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Given his tenure as the frontman of post-metal pioneers Isis, Aaron Turner obviously has some weight in the experimental music community. That said, his current band Sumac -- a beautiful, bludgeoning sludge outfit that's easily one of the 50 best American metal bands from the last ten years -- comes off a little stony and metallic to be considered fertile ground for unorthodox, improvisational music. And yet the band's new album, a meeting of the minds with psychedelic drone musician Keiji Haino, not only shows that Sumac can hang with experimental royalty, but also that their crushing sound might be the perfect backdrop for freeform collaboration.
The album, titled Even For Just The Briefest Moment Keep Charging This "Expiation" Plug In To Making It Slightly Better, is four sprawling tracks of ominous, atmospheric music that ranges from eerily dissonant to noisily disturbing. That it came out of an improvised jam is exciting; that it's born of Sumac joining forces with one of psychedelic music's weirder minds is just awesome.
We caught up with Aaron about his work with Haino and what it means for Sumac going forward.
For your collaboration with Keiji Haino, who sought who out? Was it you saying, ‘I want to work with Haino,’ or did he say, ‘I want to work with Sumac’?
It was definitely us approaching him. I had been following his music for a good many years and it hadn’t occurred to me ever to ask him to collaborate until maybe three or four years ago. Initially, it was just sort of a whim -- not that I didn’t really take it seriously, but I didn’t expect it to happen. He hasn’t ever, to my knowledge, collaborated with a metal band, and I don’t know him at all, although we have friends in common. So, it was really just a shot in the dark and I was expecting to get turned down, but we proposed a plan, or at least made our intent clear, and after some conversation, we agreed to work together, or at least to give it a try to see what would happen.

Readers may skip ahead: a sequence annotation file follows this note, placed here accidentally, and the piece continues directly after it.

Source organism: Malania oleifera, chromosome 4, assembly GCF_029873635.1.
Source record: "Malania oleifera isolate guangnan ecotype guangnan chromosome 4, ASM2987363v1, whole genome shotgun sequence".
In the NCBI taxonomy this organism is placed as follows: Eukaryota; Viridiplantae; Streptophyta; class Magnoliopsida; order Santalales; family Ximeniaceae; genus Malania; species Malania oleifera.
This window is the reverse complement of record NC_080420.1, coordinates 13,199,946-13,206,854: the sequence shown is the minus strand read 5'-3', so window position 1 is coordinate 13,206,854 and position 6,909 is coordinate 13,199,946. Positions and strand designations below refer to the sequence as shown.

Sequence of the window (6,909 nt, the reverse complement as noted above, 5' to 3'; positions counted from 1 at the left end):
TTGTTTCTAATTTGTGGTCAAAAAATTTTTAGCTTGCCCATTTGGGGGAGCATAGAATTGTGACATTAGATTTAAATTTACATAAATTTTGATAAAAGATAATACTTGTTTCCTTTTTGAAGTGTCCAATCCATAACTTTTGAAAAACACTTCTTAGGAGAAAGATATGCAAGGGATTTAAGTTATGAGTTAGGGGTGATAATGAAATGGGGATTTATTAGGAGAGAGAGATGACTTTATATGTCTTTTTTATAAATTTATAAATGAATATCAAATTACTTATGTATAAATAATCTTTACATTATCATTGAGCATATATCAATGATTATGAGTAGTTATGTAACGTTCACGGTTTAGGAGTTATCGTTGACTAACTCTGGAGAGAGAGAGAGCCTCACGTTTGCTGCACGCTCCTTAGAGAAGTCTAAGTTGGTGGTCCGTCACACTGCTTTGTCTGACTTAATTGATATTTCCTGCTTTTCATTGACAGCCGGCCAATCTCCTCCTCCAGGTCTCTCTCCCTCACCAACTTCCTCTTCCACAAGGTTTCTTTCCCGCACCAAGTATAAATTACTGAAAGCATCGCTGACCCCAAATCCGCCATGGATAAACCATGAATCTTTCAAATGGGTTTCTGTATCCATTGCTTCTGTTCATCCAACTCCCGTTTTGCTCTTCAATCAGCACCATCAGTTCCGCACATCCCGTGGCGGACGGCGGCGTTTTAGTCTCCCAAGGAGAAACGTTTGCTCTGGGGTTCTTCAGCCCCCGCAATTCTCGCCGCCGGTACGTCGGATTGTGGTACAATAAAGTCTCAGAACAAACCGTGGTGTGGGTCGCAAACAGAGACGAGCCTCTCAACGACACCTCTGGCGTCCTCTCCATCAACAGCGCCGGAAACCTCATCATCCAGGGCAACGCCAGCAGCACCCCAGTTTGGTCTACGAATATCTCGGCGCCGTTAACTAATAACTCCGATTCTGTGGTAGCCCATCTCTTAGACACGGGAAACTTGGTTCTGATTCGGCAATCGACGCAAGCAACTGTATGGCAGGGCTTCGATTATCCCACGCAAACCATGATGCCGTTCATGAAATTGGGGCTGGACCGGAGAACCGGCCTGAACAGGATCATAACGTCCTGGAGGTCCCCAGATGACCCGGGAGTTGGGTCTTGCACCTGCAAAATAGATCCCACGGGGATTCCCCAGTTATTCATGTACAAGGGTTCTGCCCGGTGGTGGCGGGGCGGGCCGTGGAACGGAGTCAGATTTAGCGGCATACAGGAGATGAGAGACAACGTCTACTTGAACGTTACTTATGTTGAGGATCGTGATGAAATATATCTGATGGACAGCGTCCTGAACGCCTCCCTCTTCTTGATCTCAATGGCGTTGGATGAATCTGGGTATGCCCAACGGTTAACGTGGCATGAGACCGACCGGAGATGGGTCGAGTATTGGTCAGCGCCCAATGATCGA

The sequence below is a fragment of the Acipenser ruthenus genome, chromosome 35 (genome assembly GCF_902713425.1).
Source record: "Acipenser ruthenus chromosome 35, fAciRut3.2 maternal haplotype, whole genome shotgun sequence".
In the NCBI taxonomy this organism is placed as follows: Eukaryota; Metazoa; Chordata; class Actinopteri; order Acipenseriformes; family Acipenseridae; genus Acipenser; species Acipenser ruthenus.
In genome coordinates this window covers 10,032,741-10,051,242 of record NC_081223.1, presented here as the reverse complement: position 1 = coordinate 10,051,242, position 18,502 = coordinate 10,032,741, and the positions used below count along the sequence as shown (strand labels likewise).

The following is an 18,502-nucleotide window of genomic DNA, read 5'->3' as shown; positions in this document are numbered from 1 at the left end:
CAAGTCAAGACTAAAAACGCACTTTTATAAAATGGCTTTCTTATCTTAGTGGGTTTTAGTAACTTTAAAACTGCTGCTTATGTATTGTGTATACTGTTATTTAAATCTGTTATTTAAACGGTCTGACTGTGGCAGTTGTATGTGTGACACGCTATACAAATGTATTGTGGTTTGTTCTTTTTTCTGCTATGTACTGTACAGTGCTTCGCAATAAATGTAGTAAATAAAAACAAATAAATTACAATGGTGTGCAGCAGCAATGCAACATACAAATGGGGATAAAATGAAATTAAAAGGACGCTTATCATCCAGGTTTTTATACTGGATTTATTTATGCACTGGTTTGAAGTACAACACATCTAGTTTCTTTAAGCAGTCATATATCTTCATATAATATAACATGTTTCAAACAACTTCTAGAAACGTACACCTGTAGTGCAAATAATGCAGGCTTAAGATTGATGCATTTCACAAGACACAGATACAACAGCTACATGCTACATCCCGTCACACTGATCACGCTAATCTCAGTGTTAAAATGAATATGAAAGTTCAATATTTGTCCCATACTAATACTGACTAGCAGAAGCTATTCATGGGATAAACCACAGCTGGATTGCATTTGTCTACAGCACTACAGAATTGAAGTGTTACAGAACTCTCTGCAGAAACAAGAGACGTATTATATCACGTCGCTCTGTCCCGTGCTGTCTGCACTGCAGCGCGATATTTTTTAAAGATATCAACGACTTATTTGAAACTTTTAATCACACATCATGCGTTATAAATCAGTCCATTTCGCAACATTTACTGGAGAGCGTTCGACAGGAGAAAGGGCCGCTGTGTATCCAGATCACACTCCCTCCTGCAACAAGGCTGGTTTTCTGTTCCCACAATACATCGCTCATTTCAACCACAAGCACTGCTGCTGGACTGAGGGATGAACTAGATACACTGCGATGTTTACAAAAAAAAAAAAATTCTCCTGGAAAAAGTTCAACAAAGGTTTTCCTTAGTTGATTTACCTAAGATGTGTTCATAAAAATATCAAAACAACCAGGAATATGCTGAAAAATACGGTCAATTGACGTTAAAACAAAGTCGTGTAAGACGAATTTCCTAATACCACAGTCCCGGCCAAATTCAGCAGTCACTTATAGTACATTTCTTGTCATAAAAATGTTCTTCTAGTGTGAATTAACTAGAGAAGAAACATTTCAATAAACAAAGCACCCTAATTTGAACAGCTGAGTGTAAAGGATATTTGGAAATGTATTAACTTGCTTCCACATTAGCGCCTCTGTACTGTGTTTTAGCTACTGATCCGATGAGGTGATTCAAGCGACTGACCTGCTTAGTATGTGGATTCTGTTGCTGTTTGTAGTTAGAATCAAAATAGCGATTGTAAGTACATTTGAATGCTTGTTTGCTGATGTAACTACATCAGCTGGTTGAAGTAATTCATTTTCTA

Do you feel it was the kind of music Sumac makes that made this project possible, or was it just about finally saying, ‘What if we contact Haino?'
No, it was definitely because of what we do with Sumac. There have certainly been other projects I’ve been involved with that have an open enough format to allow for this kind of collaboration, but Sumac, specifically, has been geared towards incorporating improv and freeplaying into our work from the very beginning. It's just taken time to figure out how to integrate it more fluidly, to really maximize our potential that way.